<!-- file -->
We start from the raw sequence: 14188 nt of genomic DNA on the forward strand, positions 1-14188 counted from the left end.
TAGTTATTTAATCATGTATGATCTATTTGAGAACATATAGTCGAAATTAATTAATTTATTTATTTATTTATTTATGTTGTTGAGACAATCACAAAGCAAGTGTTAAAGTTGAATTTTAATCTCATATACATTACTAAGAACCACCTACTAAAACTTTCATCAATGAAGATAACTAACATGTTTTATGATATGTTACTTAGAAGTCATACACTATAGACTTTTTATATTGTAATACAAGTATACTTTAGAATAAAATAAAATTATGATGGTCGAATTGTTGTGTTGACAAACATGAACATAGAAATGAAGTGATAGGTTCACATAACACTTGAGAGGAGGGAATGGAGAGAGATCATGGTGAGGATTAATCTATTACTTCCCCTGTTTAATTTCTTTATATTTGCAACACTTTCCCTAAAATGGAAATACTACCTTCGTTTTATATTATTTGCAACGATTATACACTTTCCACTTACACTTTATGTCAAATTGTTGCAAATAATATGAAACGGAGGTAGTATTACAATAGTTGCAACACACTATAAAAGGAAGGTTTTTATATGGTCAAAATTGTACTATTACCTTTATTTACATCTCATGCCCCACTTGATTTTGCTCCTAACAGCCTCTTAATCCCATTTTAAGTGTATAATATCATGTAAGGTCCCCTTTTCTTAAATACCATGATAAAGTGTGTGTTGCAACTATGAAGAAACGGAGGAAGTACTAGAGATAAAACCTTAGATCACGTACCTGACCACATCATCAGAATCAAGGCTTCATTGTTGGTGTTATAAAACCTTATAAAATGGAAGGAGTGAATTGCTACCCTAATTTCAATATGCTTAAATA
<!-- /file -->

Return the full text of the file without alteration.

We start from the raw sequence: 14188 nt of genomic DNA on the forward strand, positions 1-14188 counted from the left end.
TAGTTATTTAATCATGTATGATCTATTTGAGAACATATAGTCGAAATTAATTAATTTATTTATTTATTTATTTATGTTGTTGAGACAATCACAAAGCAAGTGTTAAAGTTGAATTTTAATCTCATATACATTACTAAGAACCACCTACTAAAACTTTCATCAATGAAGATAACTAACATGTTTTATGATATGTTACTTAGAAGTCATACACTATAGACTTTTTATATTGTAATACAAGTATACTTTAGAATAAAATAAAATTATGATGGTCGAATTGTTGTGTTGACAAACATGAACATAGAAATGAAGTGATAGGTTCACATAACACTTGAGAGGAGGGAATGGAGAGAGATCATGGTGAGGATTAATCTATTACTTCCCCTGTTTAATTTCTTTATATTTGCAACACTTTCCCTAAAATGGAAATACTACCTTCGTTTTATATTATTTGCAACGATTATACACTTTCCACTTACACTTTATGTCAAATTGTTGCAAATAATATGAAACGGAGGTAGTATTACAATAGTTGCAACACACTATAAAAGGAAGGTTTTTATATGGTCAAAATTGTACTATTACCTTTATTTACATCTCATGCCCCACTTGATTTTGCTCCTAACAGCCTCTTAATCCCATTTTAAGTGTATAATATCATGTAAGGTCCCCTTTTCTTAAATACCATGATAAAGTGTGTGTTGCAACTATGAAGAAACGGAGGAAGTACTAGAGATAAAACCTTAGATCACGTACCTGACCACATCATCAGAATCAAGGCTTCATTGTTGGTGTTATAAAACCTTATAAAATGGAAGGAGTGAATTGCTACCCTAATTTCAATATGCTTAAATA